#PAGov: A Turning Point in the Campaign

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Mark my words, a couple months from now we are all going to look back at Allyson Schwartz’s vote for food stamp cuts as a turning point in the Democratic primary for Governor.

Liberals were having a very hard time making Schwartz’s Third Way affiliation stick, because her identity and her zipcode (a Jewish woman from Philadelphia) do a pretty good job of pegging her as a liberal even if you don’t know anything else about her. Lefties could say “Third Way” all they wanted and it was just never going to change voters’ perceptions. The typical voter is just not really listening to online progressives – they’re getting their opinions on the candidates from newspapers and from other politicians, and then from a few “political friends” they trust, most of whom are not obsessive online newshounds, but just people who watch MSNBC or read the op-ed page more than most.

What changes the campaign is that now other politicians have criticized the food stamp vote, and liberal media outside the blogs have branded it a key vote – a vote that Schwartz was on the wrong side of. We now have Bob Casey and Mike Doyle with pretty harsh statements out on this vote, and those are the kinds of opinions that move primary voters.

But even more importantly, the criticism of the vote from “approved” media figures gives permission to other reporters to write about the broader controversy. Liberals didn’t like this vote from Schwartz – are there other votes they didn’t like?

That’s when we start getting stories like “Rep Allyson Schwartz Seen as a Liberal, But Ranks as a Moderate”, and ”Schwartz votes for farm bill supported by Gov. Corbett and GOP majority” with this dramatic photo from Jacqueline Larma:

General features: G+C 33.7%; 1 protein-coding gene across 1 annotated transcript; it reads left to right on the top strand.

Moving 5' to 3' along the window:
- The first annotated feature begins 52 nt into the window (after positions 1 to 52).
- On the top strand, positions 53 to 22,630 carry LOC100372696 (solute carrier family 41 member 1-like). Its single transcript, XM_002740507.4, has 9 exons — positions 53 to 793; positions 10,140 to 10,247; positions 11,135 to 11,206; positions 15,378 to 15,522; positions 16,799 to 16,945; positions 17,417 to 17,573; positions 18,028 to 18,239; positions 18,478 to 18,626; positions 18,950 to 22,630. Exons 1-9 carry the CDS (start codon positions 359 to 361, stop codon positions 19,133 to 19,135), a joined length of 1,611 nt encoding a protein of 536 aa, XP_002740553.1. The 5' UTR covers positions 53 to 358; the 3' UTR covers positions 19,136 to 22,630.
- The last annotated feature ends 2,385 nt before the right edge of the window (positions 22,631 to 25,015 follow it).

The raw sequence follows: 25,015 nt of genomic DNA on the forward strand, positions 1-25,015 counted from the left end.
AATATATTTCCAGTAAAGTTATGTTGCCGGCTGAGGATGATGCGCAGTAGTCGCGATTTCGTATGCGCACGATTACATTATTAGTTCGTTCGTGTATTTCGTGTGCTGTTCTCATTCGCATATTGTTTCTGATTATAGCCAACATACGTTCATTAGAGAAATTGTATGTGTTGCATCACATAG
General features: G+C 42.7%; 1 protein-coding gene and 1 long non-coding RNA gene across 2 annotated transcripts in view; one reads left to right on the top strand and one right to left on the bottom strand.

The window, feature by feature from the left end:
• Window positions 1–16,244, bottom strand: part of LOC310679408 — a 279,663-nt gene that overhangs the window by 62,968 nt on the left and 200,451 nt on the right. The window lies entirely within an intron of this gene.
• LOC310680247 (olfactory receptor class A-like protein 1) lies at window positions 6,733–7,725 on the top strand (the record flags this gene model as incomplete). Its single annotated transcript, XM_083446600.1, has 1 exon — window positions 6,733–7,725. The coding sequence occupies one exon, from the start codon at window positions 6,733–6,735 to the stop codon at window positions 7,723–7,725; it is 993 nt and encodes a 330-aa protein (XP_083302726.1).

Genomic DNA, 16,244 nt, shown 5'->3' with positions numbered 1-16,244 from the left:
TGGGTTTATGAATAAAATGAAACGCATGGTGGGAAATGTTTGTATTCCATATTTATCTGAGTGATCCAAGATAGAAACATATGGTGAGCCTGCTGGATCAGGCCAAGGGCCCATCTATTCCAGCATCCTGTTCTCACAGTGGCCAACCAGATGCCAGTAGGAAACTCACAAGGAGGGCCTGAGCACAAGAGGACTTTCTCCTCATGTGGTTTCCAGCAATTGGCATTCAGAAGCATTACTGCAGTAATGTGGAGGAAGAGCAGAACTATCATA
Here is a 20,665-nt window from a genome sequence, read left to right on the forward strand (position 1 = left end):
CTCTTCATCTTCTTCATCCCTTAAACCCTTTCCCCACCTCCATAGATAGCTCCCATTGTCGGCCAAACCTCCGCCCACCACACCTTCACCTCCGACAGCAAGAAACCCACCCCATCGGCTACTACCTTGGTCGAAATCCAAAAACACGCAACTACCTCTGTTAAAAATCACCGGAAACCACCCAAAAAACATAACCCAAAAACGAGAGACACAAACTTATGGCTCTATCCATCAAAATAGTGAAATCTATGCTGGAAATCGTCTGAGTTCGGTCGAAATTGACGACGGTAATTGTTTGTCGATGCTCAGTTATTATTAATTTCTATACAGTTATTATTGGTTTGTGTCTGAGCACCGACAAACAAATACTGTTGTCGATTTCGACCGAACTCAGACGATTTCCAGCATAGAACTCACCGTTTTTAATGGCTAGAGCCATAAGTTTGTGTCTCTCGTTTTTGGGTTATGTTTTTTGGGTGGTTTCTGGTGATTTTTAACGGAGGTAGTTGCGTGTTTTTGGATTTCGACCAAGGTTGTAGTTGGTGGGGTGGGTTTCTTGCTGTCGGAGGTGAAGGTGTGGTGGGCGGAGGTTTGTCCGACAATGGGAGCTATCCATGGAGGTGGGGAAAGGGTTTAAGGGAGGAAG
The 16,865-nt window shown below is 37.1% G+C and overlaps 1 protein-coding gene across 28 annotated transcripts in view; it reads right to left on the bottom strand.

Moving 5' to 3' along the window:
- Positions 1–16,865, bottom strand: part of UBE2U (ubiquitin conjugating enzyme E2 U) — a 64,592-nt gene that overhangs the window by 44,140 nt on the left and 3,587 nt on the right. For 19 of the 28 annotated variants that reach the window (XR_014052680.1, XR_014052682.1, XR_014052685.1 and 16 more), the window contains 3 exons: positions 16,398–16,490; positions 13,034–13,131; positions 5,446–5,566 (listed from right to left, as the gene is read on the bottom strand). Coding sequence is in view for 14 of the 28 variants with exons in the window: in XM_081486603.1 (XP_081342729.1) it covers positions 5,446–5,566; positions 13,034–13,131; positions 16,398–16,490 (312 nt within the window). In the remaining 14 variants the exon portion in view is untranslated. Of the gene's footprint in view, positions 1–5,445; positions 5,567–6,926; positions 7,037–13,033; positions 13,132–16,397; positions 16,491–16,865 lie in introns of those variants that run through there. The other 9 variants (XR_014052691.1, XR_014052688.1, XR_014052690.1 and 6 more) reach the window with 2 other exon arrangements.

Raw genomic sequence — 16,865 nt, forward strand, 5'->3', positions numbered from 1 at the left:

Despite being disgusting on the merits, the reason the food stamp cut vote was such a dumb move is that the political press wants to cover the food stamp vote in the context of the Governor race. The policy issue is boring but the electoral politics are very exciting.

Schwartz has opened up a whole genre of Governor race journalism that she really does not want at this point. The more politics writers feel they have a news hook to explore her conservative streak in the context of this vote, the more Democratic primary voters are going to realize there’s no ideological or electoral advantage to picking Schwartz as the nominee.

This entry was posted in Governor.

4 Responses to #PAGov: A Turning Point in the Campaign

  1. Jeff Albert says:

    She voted “yes” on the farm bill, same as the old Tea Party favorite Bernie Sanders.

    You counsel that she should have lied to those who put her amendment in the bill.

    I assume that you believe that the candidates you favor will also lie to the people of Pennsylvania and to the legislators with whom they worked.

    Get off your crusade and back to the real world.

  2. Jon Geeting says:

    Every other Democrat in the PA delegation voted no because of how extra badly the food stamp cuts screw Pennsylvania, and precisely the areas whose support Allyson Schwartz is asking for in the Governor primary. Bob Casey voted no. Hell, Pat Toomey voted no.

  3. Carl Davies says:

    That last time I looked Bernie Sanders is not running for governor in PA. Please refrain from using the classing right wing diversionary propaganda technique known as the red herring. It really cheapens the debate.

  4. Liberals were having a very hard time making Schwartz’s Third Way affiliation stick, because her identity and her zipcode (a Jewish woman from Philadelphia) do a pretty good job of pegging her as a liberal even if you don’t know anything else about her.

    Having a hard time making it stick with whom? Why would less news-conscience Democrats think Schwartz is Karl Marx in a dress just because she’s Jewish and from Philly? Because of the crappy TradMed in this country and state?